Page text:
My instinct when I’ve spoken to a group of people and have no response, nada, zip, is to ask myself “What am I doing wrong?” But because of my confidence in what God has asked me to do, I am sure that it is not a sign that we are on the wrong journey. And this wonderful quote from Karen E. Quinones Miller sums it up for me completely:

“When someone tells me “no,” it doesn’t mean I can’t do it, it simply means I can’t do it with them.”

So simple and yet so true. When we face disappointment and feel like it’s failure, I like to remind myself now that it was not because I’m doing the wrong thing, simply that they were not called to be on the journey with us. And when we remove that sting, cold calling and approaching people becomes much more manageable. Failure is not always a failure. It can sometimes simply be God closing the wrong door. Joseph would never have become Prince of Egypt if he had remained prince of his family. He needed the pit and the prison to get where he needed to be.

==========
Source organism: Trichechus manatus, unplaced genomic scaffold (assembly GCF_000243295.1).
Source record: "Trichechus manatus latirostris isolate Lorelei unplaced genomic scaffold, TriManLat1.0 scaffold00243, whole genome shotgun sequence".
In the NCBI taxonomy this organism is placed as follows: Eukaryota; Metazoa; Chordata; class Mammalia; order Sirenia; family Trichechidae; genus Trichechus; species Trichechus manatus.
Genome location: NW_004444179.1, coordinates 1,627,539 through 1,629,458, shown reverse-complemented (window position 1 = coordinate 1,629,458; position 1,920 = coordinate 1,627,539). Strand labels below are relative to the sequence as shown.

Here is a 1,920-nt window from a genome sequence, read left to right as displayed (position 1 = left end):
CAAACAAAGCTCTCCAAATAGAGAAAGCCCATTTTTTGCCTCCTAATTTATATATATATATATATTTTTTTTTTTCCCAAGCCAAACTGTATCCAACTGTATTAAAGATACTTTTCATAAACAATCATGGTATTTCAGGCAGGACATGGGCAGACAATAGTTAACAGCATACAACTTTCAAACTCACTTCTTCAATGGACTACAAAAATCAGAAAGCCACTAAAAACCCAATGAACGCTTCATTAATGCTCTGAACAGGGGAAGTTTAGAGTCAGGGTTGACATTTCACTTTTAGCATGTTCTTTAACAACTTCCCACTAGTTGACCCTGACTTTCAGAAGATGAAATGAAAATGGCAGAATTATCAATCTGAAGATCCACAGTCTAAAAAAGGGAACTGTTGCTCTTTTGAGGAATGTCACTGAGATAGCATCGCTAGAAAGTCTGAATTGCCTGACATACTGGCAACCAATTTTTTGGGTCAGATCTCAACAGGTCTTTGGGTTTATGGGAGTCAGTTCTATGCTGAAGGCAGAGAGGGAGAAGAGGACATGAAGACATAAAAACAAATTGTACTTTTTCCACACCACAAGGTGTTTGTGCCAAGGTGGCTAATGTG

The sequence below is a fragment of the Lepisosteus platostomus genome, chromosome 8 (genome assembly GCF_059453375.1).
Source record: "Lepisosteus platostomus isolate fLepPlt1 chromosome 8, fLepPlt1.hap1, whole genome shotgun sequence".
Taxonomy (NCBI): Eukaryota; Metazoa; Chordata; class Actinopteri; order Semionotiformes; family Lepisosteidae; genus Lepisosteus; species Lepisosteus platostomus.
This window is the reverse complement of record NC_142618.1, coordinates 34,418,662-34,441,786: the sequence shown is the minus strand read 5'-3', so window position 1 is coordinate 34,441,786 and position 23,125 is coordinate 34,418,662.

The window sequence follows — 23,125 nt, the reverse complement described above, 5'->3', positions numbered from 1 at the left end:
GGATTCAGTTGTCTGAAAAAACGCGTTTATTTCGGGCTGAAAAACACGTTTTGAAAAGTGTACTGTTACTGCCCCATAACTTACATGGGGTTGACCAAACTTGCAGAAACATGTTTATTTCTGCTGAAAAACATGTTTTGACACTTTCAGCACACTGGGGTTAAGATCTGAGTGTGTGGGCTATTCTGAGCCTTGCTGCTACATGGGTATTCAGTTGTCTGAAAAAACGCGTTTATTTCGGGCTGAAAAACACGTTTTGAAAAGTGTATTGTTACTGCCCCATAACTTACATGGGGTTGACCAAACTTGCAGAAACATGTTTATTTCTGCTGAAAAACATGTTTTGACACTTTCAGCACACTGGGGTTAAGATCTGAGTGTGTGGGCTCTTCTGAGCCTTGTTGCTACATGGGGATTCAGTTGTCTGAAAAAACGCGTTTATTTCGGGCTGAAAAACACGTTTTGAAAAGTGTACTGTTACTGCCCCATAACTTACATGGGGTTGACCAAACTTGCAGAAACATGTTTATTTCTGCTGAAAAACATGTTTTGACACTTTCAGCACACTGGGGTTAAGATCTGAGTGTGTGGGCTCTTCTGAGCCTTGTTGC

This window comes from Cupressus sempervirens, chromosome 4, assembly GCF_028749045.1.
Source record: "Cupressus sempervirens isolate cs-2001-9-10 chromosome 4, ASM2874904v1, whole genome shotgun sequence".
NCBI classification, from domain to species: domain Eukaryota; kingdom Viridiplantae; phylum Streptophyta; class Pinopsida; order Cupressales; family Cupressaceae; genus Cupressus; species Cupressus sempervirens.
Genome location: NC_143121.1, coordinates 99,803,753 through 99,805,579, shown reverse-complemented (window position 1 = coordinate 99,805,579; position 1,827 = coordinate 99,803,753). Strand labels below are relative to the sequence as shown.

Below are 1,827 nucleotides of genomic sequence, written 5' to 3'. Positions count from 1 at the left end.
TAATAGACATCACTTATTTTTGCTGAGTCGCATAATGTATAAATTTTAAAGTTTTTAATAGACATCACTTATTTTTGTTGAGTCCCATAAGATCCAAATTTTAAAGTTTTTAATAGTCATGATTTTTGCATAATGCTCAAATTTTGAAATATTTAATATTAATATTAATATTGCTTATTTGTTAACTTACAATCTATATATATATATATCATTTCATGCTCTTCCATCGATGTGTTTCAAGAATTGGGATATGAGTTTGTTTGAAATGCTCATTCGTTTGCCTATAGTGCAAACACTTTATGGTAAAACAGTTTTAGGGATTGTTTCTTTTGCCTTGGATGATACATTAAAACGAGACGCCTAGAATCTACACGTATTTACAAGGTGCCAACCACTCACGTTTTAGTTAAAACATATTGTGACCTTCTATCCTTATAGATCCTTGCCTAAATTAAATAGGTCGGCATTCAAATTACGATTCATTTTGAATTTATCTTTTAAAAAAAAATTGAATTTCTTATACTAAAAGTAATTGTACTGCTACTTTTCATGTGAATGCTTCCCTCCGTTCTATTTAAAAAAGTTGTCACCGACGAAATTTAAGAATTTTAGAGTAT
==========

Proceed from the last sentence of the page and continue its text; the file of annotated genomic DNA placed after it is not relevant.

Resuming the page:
Solution: Don’t take the no’s personally. Remove the sting by being aware that it is simply the wrong door closing so that you don’t miss the right one.


What myths did you have to unlearn on your journey to the field?


Naomi Johnston is a photographer and designer based in Hamilton, New Zealand. Along with her husband Glyn and daughter Minna May, she is currently fundraising on her way to joining the One Mission Society team in Budapest, Hungary. She will be part of the media team, and is also hoping to work in Human Trafficking Prevention. Naomi writes regularly on her blog at www.thejohnstonjourney.com and @thejohnstonjourney on FB and Insta.

Print Friendly, PDF & Email

Published by


A Life Overseas is a collective blog centered around the realities, ethics, spiritual struggles, and strategies of living overseas. Elizabeth Trotter is the editor-in-chief.

Discover more from A Life Overseas |

Subscribe now to keep reading and get access to the full archive.

Continue reading